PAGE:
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The Aftershocks

No excuses are made, but disappointment will stay with USC for the rest of the season

September 27, 2008|Gary Klein | Times Staff Writer

After USC's team charter returned to Los Angeles in the wee hours of Friday morning, defensive tackle Fili Moala went home to sleep off the previous night's disappointment.

"I thought I would wake up and feel better," Moala said softly, breaking the midday silence in Heritage Hall. "But I was like, 'Man. We really did lose.' "

Moala, his teammates and coaches -- and legions of college football fans -- were still mulling the Trojans' 27-21 loss to Oregon State, a 25 1/2 -point underdog, that will knock USC from atop the polls.

USC won't find out how far it fell until Sunday, but rankings were far from the Trojans' minds a day after Oregon State physically punished them in their Pacific 10 Conference opener.

"We're going to be fighting a long time to recover from the first game," Coach Pete Carroll said.

USC simply never matched Oregon State's emotion on a night when an orange-clad crowd at Reser Stadium buoyed the Beavers.

The Trojans did not look ready, especially in the first half when they fell behind 21-0.

"I don't think we took them lightly," Moala said. "I think it was just hard for us to just get going."

Carroll, who is on the road recruiting this weekend, took the blame.

"It's about carrying the focus of practice to the game and I didn't do a good enough job," he said by phone. "It has to start with me."

Oregon State beat USC by playing more physical than perhaps any team since Texas in the 2006 Bowl Championship Series title game. The style, as much as the result, shocked the Trojans and a national television audience.

"We just got beat up front," Carroll said. "The reasons are real hard to nail because we practiced well, but by the time we got to game time we didn't have the edge we needed."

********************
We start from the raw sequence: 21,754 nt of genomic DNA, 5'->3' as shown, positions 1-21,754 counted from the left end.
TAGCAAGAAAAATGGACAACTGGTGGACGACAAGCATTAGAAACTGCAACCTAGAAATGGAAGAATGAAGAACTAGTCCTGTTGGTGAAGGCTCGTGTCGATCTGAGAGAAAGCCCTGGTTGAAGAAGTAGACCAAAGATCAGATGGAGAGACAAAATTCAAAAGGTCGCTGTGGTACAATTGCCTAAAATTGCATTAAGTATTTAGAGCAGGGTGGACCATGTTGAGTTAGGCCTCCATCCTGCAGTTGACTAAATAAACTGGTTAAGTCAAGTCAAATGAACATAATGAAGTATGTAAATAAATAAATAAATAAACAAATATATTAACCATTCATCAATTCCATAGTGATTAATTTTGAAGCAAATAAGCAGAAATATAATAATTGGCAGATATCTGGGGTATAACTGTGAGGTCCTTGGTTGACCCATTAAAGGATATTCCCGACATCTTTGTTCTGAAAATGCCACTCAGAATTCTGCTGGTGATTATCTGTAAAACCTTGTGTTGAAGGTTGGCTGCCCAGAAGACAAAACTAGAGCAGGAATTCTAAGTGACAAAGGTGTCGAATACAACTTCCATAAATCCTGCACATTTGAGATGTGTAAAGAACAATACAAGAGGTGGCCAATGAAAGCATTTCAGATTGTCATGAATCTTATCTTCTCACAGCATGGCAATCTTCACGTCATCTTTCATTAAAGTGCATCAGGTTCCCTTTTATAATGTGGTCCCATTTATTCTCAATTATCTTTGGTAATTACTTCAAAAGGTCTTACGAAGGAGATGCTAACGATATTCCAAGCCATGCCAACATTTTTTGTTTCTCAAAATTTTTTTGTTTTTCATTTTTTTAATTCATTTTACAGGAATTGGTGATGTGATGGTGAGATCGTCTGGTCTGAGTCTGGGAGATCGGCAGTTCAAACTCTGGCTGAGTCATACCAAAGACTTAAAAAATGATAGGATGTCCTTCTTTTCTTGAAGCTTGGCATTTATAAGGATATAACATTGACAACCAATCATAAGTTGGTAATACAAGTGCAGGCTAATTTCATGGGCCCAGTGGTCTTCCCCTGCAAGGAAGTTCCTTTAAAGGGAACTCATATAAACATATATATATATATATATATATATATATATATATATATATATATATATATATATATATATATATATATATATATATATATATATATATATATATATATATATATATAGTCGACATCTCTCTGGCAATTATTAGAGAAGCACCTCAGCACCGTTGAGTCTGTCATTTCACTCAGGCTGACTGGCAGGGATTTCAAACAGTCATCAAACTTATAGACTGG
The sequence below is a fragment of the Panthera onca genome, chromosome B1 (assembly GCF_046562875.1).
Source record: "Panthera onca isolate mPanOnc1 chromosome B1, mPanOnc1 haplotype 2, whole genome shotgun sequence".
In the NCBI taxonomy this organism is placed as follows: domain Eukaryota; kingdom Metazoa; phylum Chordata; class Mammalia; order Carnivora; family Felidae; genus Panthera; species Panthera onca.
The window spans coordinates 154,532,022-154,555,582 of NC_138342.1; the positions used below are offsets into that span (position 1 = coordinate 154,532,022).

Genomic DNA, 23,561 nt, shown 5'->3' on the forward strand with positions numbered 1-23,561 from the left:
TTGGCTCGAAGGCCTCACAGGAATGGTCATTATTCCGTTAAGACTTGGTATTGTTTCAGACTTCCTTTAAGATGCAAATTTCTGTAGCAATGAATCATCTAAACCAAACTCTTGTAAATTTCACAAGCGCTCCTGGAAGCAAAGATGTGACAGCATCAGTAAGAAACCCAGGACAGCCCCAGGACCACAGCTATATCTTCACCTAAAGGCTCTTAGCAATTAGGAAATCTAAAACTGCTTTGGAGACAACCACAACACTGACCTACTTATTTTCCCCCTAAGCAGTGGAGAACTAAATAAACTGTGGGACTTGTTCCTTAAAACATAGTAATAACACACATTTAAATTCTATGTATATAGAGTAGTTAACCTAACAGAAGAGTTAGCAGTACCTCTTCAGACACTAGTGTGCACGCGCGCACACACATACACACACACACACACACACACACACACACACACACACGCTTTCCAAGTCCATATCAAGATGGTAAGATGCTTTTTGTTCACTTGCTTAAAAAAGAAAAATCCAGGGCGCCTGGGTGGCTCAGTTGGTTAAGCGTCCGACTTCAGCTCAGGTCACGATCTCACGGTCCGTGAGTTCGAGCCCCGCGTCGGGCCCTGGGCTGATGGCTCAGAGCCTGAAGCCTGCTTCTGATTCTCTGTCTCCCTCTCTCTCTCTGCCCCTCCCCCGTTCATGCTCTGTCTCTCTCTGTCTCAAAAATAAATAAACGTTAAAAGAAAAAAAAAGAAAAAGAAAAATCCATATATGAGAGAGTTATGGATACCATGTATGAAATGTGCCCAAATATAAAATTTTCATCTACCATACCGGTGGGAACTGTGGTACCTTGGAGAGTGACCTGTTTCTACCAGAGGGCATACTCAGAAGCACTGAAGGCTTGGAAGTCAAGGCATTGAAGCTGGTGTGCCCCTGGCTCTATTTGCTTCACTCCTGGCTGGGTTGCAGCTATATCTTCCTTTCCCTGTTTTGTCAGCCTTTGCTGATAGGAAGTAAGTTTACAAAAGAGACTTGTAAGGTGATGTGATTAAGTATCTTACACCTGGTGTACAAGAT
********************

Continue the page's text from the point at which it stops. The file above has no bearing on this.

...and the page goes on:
The Beavers wavered some in the third quarter, giving up two touchdowns and having a field-goal attempt blocked. But they collected themselves and went on to finish the job.

USC aided its demise by failing to wrap up 5-foot-7 freshman Jacquizz Rodgers, who seemed to spin away from would-be tacklers on nearly every one of his 37 carries for 186 yards.

Rodgers got help from his brother, James, a receiver who was sent in motion throughout the game but rarely got the ball on reverses that USC never stopped anticipating.

The strategy allowed Jacquizz to run his basic play over and over again from various formations.

"They didn't hide what they were doing, they just did it and we couldn't stop it," Carroll said after the game.

USC's offensive line also had problems. The Trojans gave up only one sack, but an Oregon State front seven devoid of any starters from last season's highly regarded unit pressured quarterback Mark Sanchez most of the game.

The Trojans mishandled several stunts that they took care of with ease in their first two games. USC also hurt itself with seven penalties, including four personal fouls, and turnovers by tailback Joe McKnight and Sanchez.

"I didn't make any plays," McKnight said dejectedly as he sat in his locker room dressing stall after the game. "They trusted me with the ball and I dropped it."

McKnight's second-quarter fumble led to an Oregon State touchdown. He recovered his own fumbled punt in the fourth quarter, but he let several kicks bounce until they were downed by Oregon State deep in USC territory.

Late in the fourth quarter, with USC trailing, 21-14, a punted ball rolled to the two. Three plays later, Oregon State intercepted a Sanchez pass to set up the decisive touchdown.

USC players did not point fingers, each position group shouldering blame.

"We all had our share in the loss," Sanchez said afterward.

USC was off Friday and will not practice again until Monday. Linebacker Rey Maualuga is scheduled to have an MRI exam for a knee sprain and offensive lineman Zack Heberer (toe) could miss time, but Carroll said Brian Cushing (broken hand bone) and safety Taylor Mays (chest bruise) would be fine.

"We're still best friends, we're still family, we're still going to come and practice hard on Monday," Mays said in the locker room. "We're still USC and that means something."

What it means to pollsters, and to the humbled Trojans' chances of playing for a national title, remains to be seen.

--

gary.klein@latimes.com

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